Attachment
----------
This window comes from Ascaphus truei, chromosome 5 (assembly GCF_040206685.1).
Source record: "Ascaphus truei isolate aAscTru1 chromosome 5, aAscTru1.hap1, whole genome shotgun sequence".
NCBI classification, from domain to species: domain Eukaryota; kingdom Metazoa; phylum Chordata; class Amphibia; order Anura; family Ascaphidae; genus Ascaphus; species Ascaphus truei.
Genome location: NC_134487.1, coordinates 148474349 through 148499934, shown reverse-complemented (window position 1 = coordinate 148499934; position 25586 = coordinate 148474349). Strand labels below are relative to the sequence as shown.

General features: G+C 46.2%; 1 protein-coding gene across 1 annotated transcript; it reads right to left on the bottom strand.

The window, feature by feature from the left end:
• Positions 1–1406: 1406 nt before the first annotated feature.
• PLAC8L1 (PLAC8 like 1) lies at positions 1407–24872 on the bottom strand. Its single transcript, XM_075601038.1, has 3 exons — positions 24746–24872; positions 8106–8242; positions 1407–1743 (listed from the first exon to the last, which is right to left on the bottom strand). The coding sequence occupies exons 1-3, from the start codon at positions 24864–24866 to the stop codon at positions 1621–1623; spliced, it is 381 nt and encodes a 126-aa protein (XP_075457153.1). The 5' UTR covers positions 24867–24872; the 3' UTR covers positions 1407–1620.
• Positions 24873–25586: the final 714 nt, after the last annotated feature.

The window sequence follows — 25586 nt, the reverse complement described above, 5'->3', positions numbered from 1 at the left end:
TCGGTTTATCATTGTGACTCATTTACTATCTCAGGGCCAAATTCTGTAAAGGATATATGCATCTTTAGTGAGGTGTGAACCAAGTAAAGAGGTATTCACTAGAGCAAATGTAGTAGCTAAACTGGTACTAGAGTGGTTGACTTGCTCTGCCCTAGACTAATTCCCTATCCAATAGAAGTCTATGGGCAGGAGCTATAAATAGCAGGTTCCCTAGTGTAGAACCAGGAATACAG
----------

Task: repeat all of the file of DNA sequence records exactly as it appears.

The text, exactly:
This window comes from Ascaphus truei, chromosome 5 (assembly GCF_040206685.1).
Source record: "Ascaphus truei isolate aAscTru1 chromosome 5, aAscTru1.hap1, whole genome shotgun sequence".
NCBI classification, from domain to species: domain Eukaryota; kingdom Metazoa; phylum Chordata; class Amphibia; order Anura; family Ascaphidae; genus Ascaphus; species Ascaphus truei.
Genome location: NC_134487.1, coordinates 148474349 through 148499934, shown reverse-complemented (window position 1 = coordinate 148499934; position 25586 = coordinate 148474349). Strand labels below are relative to the sequence as shown.

General features: G+C 46.2%; 1 protein-coding gene across 1 annotated transcript; it reads right to left on the bottom strand.

The window, feature by feature from the left end:
• Positions 1–1406: 1406 nt before the first annotated feature.
• PLAC8L1 (PLAC8 like 1) lies at positions 1407–24872 on the bottom strand. Its single transcript, XM_075601038.1, has 3 exons — positions 24746–24872; positions 8106–8242; positions 1407–1743 (listed from the first exon to the last, which is right to left on the bottom strand). The coding sequence occupies exons 1-3, from the start codon at positions 24864–24866 to the stop codon at positions 1621–1623; spliced, it is 381 nt and encodes a 126-aa protein (XP_075457153.1). The 5' UTR covers positions 24867–24872; the 3' UTR covers positions 1407–1620.
• Positions 24873–25586: the final 714 nt, after the last annotated feature.

The window sequence follows — 25586 nt, the reverse complement described above, 5'->3', positions numbered from 1 at the left end:
TCGGTTTATCATTGTGACTCATTTACTATCTCAGGGCCAAATTCTGTAAAGGATATATGCATCTTTAGTGAGGTGTGAACCAAGTAAAGAGGTATTCACTAGAGCAAATGTAGTAGCTAAACTGGTACTAGAGTGGTTGACTTGCTCTGCCCTAGACTAATTCCCTATCCAATAGAAGTCTATGGGCAGGAGCTATAAATAGCAGGTTCCCTAGTGTAGAACCAGGAATACAG